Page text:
Hypothalamus should be viewed as a target for migraine treatment
SAN FRANCISCO — Although it comprises a relatively small area of the brain, the hypothalamus has an extremely important function and there’s growing evidence that suggests it plays a pivotal role in various forms of headache, including migraines and cluster headaches, according to Andrew C. Charles, MD, director of headache research and treatment program and professor of neurology at the David Geffen School of Medicine at UCLA.
“The hypothalamus is kind of the regulator of all hormonal function in the body,” Charles told Healio Internal Medicine. “It’s really the ultimate master and controller of the sleep-wake cycle, the reproductive endocrine pathways, as well as energy metabolism which includes hunger, regulation of temperature and regulation of fluid balance in the body. Even though it is small, it is a structure that regulates a huge number of biological functions in the body, many of which are altered in migraine patients.”
Charles, who was a presenter during a plenary session about therapeutic targets of the future at the American Headache Society Annual Scientific Meeting, said recent functional imaging studies have implicated the hypothalamus in migraine attacks.
“Hours before a headache begins, [physicians] can actually see the hypothalamus lighting up as an indication that it is being activated even well before the pain begins within a migraine attack,” he said.
This “lighting up” function presents itself as an appealing therapeutic target “because it may be fundamentally involved in the very earliest stages of a migraine attack.”
The hypothalamus produces a variety of hormones and is sensitive to feedback from other hormones, Charles noted.
The reason this is important, Charles said, is because when hormone modulation in migraine is discussed, it mostly involves estrogen or progesterone. That matters because those hormones are ultimately controlled by the hypothalamus and when a patient is given exogenous estrogen and progesterone, that directly feeds back to the hypothalamus.
“Part of the challenge with dealing with hormone therapy in migraine patients is [that how the therapy affects] the hypothalamus may be different in different patients,” he said. “The other critically important point is that it is a part of the brain that has multiple cycles. For the hormonal cycle, there’s basically this release of a gonadotropin-releasing hormone (GnRH) every hour in every person, which is one of the most robust clocks in the brain.”
How hormones given to a patient as therapy may affect them may, in many instances, depend on when in the different cycles of hormonic function they are receiving treatment.
“It’s not just ‘more estrogen good, less estrogen bad and vice versa’, it’s more, ‘how do we target this cycling process appropriately at different times to be able to effectively manage these patients?’”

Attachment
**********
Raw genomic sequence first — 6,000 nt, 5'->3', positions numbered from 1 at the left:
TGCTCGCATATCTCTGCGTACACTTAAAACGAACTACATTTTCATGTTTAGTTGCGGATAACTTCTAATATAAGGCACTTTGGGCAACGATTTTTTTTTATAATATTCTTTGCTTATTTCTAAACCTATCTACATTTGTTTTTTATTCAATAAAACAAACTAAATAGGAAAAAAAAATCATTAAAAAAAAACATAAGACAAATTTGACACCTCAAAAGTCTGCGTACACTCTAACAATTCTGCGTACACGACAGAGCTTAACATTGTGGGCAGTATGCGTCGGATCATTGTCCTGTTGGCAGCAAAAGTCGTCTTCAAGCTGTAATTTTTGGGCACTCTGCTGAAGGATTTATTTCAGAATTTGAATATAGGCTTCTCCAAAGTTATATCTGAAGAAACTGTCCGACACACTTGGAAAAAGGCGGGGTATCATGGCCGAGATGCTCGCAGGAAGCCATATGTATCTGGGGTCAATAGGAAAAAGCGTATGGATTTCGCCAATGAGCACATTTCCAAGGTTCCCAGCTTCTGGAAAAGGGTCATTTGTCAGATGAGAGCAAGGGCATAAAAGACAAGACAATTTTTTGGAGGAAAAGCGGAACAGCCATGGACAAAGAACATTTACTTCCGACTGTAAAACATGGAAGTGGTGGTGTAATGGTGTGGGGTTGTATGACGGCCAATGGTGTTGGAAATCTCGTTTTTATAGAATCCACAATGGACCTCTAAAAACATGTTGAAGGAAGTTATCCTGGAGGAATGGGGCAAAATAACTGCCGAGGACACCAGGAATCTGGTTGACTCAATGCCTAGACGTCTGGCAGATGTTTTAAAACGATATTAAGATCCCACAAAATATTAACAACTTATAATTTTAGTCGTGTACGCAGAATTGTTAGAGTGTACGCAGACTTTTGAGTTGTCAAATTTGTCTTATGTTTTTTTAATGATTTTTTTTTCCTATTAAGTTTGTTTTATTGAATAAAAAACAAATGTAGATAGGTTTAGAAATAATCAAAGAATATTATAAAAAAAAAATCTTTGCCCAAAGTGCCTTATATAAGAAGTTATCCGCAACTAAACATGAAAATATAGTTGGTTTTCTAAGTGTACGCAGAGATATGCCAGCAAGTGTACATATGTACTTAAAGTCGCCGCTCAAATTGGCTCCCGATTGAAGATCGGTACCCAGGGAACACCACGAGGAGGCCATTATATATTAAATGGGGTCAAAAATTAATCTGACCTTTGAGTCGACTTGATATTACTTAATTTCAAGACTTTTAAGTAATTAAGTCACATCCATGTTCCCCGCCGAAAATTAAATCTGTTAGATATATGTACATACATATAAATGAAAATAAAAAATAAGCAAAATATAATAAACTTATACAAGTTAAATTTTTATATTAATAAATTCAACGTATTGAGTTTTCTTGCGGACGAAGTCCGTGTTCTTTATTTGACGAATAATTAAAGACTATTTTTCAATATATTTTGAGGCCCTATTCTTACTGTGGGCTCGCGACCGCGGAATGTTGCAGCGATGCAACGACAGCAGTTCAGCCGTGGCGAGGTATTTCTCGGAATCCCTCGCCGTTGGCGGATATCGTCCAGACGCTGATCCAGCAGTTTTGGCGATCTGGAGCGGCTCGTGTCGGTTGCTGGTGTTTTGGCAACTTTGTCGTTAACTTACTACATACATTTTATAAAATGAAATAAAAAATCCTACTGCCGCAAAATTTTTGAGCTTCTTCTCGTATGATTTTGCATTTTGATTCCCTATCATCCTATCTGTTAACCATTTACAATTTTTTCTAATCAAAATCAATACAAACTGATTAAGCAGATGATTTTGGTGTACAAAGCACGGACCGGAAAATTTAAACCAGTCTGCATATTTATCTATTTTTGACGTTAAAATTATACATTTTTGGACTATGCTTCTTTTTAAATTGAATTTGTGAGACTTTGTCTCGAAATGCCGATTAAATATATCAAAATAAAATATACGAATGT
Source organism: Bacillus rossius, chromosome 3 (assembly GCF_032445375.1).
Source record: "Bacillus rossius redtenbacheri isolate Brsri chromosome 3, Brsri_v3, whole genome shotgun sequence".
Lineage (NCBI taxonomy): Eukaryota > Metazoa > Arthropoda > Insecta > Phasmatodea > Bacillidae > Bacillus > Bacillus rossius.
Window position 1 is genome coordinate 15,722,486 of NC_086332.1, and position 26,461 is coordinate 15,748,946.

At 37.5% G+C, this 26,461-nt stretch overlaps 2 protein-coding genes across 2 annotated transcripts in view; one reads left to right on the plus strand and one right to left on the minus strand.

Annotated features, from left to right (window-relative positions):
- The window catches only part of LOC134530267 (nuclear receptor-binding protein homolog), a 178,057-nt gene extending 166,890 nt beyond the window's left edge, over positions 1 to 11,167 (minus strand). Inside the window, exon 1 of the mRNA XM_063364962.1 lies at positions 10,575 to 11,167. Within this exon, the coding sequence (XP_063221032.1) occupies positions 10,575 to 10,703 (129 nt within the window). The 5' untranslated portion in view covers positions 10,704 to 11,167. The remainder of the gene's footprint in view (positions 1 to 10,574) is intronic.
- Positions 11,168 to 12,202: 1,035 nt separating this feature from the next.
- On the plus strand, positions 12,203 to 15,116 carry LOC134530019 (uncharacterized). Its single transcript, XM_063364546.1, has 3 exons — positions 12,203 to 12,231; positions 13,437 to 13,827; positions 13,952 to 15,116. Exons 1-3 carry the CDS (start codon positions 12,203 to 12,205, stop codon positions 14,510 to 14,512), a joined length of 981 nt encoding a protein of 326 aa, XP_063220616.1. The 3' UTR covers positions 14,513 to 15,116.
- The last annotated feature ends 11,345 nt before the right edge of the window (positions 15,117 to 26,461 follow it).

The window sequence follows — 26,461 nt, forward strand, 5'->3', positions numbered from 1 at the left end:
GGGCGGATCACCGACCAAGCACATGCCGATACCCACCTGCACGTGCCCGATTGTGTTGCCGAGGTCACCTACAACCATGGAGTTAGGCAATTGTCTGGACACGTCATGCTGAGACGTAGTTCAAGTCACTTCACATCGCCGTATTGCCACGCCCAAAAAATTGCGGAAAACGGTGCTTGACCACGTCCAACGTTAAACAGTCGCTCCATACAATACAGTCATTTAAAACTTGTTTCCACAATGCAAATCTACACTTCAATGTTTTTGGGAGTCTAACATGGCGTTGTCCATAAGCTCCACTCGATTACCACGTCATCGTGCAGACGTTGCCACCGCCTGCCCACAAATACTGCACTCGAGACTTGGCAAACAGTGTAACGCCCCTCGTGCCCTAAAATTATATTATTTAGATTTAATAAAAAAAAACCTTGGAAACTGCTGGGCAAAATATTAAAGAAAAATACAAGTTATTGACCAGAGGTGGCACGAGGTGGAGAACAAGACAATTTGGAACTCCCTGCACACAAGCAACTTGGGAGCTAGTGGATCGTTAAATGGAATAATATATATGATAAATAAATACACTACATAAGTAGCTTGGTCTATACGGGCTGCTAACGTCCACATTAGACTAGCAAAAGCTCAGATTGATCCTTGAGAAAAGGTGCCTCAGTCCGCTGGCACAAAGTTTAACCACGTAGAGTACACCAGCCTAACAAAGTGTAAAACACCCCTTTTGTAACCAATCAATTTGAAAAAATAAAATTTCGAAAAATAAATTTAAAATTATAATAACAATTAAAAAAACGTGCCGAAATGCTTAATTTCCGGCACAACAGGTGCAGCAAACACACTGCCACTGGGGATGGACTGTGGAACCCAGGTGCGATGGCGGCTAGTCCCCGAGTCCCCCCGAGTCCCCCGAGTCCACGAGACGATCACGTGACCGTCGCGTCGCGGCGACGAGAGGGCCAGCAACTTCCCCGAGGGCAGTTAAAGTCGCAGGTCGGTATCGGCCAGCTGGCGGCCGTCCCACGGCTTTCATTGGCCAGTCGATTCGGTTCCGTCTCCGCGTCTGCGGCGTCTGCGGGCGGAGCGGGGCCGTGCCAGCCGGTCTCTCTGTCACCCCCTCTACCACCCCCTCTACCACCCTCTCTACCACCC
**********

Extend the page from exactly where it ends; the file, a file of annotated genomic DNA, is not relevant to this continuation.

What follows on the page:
The hypothalamus should be thought about as a possible target for various current therapies, Charles said.
Additionally, considering the involvement of the hypothalamus helps expand understanding migraine not as a simple headache, but rather as a whole-body phenomenon.
“Most clinicians know that it is, we know about hormones and we know about issues with diet and energy metabolism, but we really haven’t had a context for thinking about that based on simplistic ideas of migraine as a blood vessel problem,” he said.
Primary care physicians and other physicians should not get frustrated when looking at hormone replacement or birth control therapy in patients with migraines because the complexity of the endocrine system increase the likelihood that not all patients will react the same way to treatment, Charles said.
The current understanding of targeting therapeutics to the hypothalamus is relatively limited, Charles said.
There have been instances where inhaled oxytocin has been tried as a migraine therapy.
“In terms of implementing other approaches, I would tell physicians to acknowledge the complexity of the system and the role of the hypothalamus and try not to be frustrated that simple interventions, especially on the hormonal side, don’t work,” he said.
This idea has the potential to be appealing for patients who don’t always understand why sleep, diet and hormonal function impact their migraine attacks.
For instance, CGRP-targeted therapy and other pituitary adenylate cyclase-activating peptides are involved in the function of the hypothalamus.
Physicians can now start to study patient responses to these therapies and take them back to a laboratory and understand how they work and consider the hypothalamus as a target for some newer therapies, according to Charles.
“There are CGRP receptors all over the hypothalamus and it’s quite possible that one of the mechanisms by which these new treatments are working is by modulating that function,” he said. “We don’t know that yet, but I think that’s something that definitely will be worth paying attention to.” – by Ryan McDonald
Charles AC. Plenary – Part 2: Therapeutic Targets of the Future. Presented at: American Headache Society Annual Scientific Meeting; June 28-July 1, 2018; San Francisco.
Disclosures: Charles reports consulting for Amgen, Biohaven, Eli Lilly and eNeura.